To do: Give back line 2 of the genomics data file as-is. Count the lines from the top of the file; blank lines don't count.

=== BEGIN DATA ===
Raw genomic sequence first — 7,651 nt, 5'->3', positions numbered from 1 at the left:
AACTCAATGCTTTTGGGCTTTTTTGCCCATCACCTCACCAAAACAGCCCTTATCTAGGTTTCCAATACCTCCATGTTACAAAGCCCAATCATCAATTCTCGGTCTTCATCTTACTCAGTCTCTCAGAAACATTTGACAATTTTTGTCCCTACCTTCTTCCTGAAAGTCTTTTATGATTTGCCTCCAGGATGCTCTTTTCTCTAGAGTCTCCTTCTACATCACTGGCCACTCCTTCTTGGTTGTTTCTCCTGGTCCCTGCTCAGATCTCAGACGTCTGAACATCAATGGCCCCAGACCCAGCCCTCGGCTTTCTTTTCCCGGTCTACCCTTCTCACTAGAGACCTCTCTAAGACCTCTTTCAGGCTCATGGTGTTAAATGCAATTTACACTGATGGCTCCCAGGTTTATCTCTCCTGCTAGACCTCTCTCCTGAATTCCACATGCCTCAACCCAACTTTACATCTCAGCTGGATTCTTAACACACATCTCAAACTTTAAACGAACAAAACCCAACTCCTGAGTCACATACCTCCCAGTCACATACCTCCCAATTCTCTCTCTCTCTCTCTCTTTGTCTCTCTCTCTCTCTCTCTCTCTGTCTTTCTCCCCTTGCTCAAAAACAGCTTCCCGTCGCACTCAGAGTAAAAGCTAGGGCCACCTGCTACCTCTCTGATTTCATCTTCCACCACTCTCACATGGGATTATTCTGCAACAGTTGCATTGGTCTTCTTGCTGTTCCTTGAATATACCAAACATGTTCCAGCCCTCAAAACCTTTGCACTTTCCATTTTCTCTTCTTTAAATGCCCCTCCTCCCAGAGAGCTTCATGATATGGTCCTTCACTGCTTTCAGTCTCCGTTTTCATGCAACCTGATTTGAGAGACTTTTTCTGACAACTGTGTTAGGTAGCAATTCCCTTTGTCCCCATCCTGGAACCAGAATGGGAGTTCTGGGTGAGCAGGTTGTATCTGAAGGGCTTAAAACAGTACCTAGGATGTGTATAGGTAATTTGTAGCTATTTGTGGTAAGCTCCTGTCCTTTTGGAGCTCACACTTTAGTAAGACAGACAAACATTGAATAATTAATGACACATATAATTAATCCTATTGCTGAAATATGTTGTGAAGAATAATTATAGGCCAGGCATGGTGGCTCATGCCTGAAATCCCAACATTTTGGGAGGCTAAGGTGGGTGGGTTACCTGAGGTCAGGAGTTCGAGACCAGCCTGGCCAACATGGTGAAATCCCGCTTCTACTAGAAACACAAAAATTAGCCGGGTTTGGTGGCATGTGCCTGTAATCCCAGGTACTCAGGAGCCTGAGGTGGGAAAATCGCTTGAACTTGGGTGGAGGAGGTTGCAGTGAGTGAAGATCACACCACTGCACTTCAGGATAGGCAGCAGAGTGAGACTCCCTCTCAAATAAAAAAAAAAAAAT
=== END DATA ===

AACTCAATGCTTTTGGGCTTTTTTGCCCATCACCTCACCAAAACAGCCCTTATCTAGGTTTCCAATACCTCCATGTTACAAAGCCCAATCATCAATTCTCGGTCTTCATCTTACTCAGTCTCTCAGAAACATTTGACAATTTTTGTCCCTACCTTCTTCCTGAAAGTCTTTTATGATTTGCCTCCAGGATGCTCTTTTCTCTAGAGTCTCCTTCTACATCACTGGCCACTCCTTCTTGGTTGTTTCTCCTGGTCCCTGCTCAGATCTCAGACGTCTGAACATCAATGGCCCCAGACCCAGCCCTCGGCTTTCTTTTCCCGGTCTACCCTTCTCACTAGAGACCTCTCTAAGACCTCTTTCAGGCTCATGGTGTTAAATGCAATTTACACTGATGGCTCCCAGGTTTATCTCTCCTGCTAGACCTCTCTCCTGAATTCCACATGCCTCAACCCAACTTTACATCTCAGCTGGATTCTTAACACACATCTCAAACTTTAAACGAACAAAACCCAACTCCTGAGTCACATACCTCCCAGTCACATACCTCCCAATTCTCTCTCTCTCTCTCTCTTTGTCTCTCTCTCTCTCTCTCTCTCTGTCTTTCTCCCCTTGCTCAAAAACAGCTTCCCGTCGCACTCAGAGTAAAAGCTAGGGCCACCTGCTACCTCTCTGATTTCATCTTCCACCACTCTCACATGGGATTATTCTGCAACAGTTGCATTGGTCTTCTTGCTGTTCCTTGAATATACCAAACATGTTCCAGCCCTCAAAACCTTTGCACTTTCCATTTTCTCTTCTTTAAATGCCCCTCCTCCCAGAGAGCTTCATGATATGGTCCTTCACTGCTTTCAGTCTCCGTTTTCATGCAACCTGATTTGAGAGACTTTTTCTGACAACTGTGTTAGGTAGCAATTCCCTTTGTCCCCATCCTGGAACCAGAATGGGAGTTCTGGGTGAGCAGGTTGTATCTGAAGGGCTTAAAACAGTACCTAGGATGTGTATAGGTAATTTGTAGCTATTTGTGGTAAGCTCCTGTCCTTTTGGAGCTCACACTTTAGTAAGACAGACAAACATTGAATAATTAATGACACATATAATTAATCCTATTGCTGAAATATGTTGTGAAGAATAATTATAGGCCAGGCATGGTGGCTCATGCCTGAAATCCCAACATTTTGGGAGGCTAAGGTGGGTGGGTTACCTGAGGTCAGGAGTTCGAGACCAGCCTGGCCAACATGGTGAAATCCCGCTTCTACTAGAAACACAAAAATTAGCCGGGTTTGGTGGCATGTGCCTGTAATCCCAGGTACTCAGGAGCCTGAGGTGGGAAAATCGCTTGAACTTGGGTGGAGGAGGTTGCAGTGAGTGAAGATCACACCACTGCACTTCAGGATAGGCAGCAGAGTGAGACTCCCTCTCAAATAAAAAAAAAAAAAT